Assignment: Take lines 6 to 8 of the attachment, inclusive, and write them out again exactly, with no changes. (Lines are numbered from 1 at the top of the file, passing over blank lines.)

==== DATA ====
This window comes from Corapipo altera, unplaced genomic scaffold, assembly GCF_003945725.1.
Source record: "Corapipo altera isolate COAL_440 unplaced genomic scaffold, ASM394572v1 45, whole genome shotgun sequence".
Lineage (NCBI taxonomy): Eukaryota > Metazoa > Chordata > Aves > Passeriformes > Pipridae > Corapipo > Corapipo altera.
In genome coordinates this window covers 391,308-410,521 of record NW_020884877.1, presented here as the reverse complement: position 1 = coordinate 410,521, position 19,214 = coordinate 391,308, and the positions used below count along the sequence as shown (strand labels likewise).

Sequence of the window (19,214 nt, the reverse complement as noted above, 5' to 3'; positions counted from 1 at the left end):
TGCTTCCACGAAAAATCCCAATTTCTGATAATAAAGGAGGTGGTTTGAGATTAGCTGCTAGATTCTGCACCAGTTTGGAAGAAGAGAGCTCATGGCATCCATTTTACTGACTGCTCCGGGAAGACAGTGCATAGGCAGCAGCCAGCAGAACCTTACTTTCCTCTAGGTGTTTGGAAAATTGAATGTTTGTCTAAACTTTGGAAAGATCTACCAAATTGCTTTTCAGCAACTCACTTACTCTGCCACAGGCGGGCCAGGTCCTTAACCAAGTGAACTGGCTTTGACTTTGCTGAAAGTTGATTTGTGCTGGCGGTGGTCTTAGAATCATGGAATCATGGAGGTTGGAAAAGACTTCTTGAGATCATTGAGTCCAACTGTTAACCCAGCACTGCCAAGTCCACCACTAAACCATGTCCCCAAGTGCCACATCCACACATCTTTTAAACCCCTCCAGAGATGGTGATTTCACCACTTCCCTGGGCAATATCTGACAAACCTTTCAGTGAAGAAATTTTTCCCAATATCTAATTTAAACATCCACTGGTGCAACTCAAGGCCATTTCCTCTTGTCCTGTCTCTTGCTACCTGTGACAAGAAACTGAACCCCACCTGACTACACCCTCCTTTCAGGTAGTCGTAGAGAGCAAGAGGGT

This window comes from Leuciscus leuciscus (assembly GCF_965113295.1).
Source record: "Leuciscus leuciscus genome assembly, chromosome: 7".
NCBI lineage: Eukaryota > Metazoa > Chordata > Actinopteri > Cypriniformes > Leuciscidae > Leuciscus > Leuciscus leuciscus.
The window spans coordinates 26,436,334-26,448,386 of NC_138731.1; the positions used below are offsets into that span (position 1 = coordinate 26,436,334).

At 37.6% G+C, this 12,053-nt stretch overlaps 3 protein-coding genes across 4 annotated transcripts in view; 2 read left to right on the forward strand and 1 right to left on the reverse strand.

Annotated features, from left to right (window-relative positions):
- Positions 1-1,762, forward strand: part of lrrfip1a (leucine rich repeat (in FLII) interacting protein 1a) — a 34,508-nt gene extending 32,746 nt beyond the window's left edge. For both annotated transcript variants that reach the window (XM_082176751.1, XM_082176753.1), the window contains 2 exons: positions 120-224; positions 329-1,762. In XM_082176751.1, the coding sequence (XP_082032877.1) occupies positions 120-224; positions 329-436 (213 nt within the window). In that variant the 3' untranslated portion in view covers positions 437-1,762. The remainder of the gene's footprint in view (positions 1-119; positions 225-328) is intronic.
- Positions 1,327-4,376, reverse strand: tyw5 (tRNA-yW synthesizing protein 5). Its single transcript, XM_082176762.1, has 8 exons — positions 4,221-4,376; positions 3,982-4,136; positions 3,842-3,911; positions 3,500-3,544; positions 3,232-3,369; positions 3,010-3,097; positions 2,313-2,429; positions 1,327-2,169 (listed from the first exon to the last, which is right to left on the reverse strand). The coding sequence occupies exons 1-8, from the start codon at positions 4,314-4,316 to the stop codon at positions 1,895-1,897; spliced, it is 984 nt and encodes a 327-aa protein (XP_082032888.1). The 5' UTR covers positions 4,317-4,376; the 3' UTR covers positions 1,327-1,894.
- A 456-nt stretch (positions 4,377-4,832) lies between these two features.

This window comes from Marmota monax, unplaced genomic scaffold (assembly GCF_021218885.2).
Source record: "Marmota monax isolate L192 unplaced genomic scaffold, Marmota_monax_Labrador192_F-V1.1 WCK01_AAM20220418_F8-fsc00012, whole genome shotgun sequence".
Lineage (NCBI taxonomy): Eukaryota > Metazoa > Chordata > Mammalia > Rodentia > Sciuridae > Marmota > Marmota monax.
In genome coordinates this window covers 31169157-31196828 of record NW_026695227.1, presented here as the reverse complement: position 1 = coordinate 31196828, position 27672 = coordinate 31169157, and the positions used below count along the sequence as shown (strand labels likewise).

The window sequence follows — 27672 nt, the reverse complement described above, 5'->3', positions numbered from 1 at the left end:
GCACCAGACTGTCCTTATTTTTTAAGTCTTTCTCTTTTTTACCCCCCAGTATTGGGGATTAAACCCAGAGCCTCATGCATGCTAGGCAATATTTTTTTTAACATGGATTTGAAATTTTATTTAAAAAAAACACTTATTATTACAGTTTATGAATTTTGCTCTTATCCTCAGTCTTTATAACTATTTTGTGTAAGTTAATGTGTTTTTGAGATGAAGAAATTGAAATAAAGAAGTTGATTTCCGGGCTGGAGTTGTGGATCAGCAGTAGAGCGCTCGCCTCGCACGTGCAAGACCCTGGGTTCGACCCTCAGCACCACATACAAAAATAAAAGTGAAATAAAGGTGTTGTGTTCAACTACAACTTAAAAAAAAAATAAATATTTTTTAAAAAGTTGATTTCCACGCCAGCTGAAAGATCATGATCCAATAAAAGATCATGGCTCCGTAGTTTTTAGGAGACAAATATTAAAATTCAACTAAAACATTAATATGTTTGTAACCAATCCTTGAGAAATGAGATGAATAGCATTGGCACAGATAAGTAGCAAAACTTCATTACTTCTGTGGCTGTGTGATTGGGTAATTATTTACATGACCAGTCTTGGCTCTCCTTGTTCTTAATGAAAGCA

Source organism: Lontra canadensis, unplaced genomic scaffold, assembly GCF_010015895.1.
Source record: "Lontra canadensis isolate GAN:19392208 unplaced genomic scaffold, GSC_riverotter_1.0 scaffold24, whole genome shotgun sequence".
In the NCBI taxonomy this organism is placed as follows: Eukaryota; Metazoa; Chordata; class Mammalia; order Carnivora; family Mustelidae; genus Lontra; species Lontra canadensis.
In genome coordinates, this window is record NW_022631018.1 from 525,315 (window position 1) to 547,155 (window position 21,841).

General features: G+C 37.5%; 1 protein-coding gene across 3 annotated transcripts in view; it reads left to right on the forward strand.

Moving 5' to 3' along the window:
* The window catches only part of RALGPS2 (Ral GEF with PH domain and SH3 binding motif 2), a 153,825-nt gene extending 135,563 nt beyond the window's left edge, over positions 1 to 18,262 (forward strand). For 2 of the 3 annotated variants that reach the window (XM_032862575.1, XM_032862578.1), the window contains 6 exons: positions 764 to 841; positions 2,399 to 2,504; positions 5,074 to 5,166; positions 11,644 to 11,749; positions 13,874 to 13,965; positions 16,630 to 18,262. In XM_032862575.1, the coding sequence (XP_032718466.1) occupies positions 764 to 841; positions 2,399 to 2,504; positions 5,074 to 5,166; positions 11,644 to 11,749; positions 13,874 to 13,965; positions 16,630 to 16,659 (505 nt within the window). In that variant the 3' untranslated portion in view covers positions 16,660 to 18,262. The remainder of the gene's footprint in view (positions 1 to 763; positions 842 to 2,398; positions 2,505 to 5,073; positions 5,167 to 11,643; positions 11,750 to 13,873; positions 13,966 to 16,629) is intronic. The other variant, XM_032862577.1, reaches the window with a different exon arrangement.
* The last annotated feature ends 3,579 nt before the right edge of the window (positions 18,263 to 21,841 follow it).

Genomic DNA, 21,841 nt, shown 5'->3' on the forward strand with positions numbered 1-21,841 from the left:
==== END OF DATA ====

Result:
TGCTTCCACGAAAAATCCCAATTTCTGATAATAAAGGAGGTGGTTTGAGATTAGCTGCTAGATTCTGCACCAGTTTGGAAGAAGAGAGCTCATGGCATCCATTTTACTGACTGCTCCGGGAAGACAGTGCATAGGCAGCAGCCAGCAGAACCTTACTTTCCTCTAGGTGTTTGGAAAATTGAATGTTTGTCTAAACTTTGGAAAGATCTACCAAATTGCTTTTCAGCAACTCACTTACTCTGCCACAGGCGGGCCAGGTCCTTAACCAAGTGAACTGGCTTTGACTTTGCTGAAAGTTGATTTGTGCTGGCGGTGGTCTTAGAATCATGGAATCATGGAGGTTGGAAAAGACTTCTTGAGATCATTGAGTCCAACTGTTAACCCAGCACTGCCAAGTCCACCACTAAACCATGTCCCCAAGTGCCACATCCACACATCTTTTAAACCCCTCCAGAGATGGTGATTTCACCACTTCCCTGGGCAATATCTGACAAACCTTTCAGTGAAGAAATTTTTCCCAATATCTAATTTAAACATCCACTGGTGCAACTCAAGGCCATTTCCTCTTGTCCTGTCTCTTGCTACCTGTGACAAGAAACTGAACCCCACCTGACTACACCCTCCTTTCAGGTAGTCGTAGAGAGCAAGAGGGT

This window comes from Leuciscus leuciscus (assembly GCF_965113295.1).
Source record: "Leuciscus leuciscus genome assembly, chromosome: 7".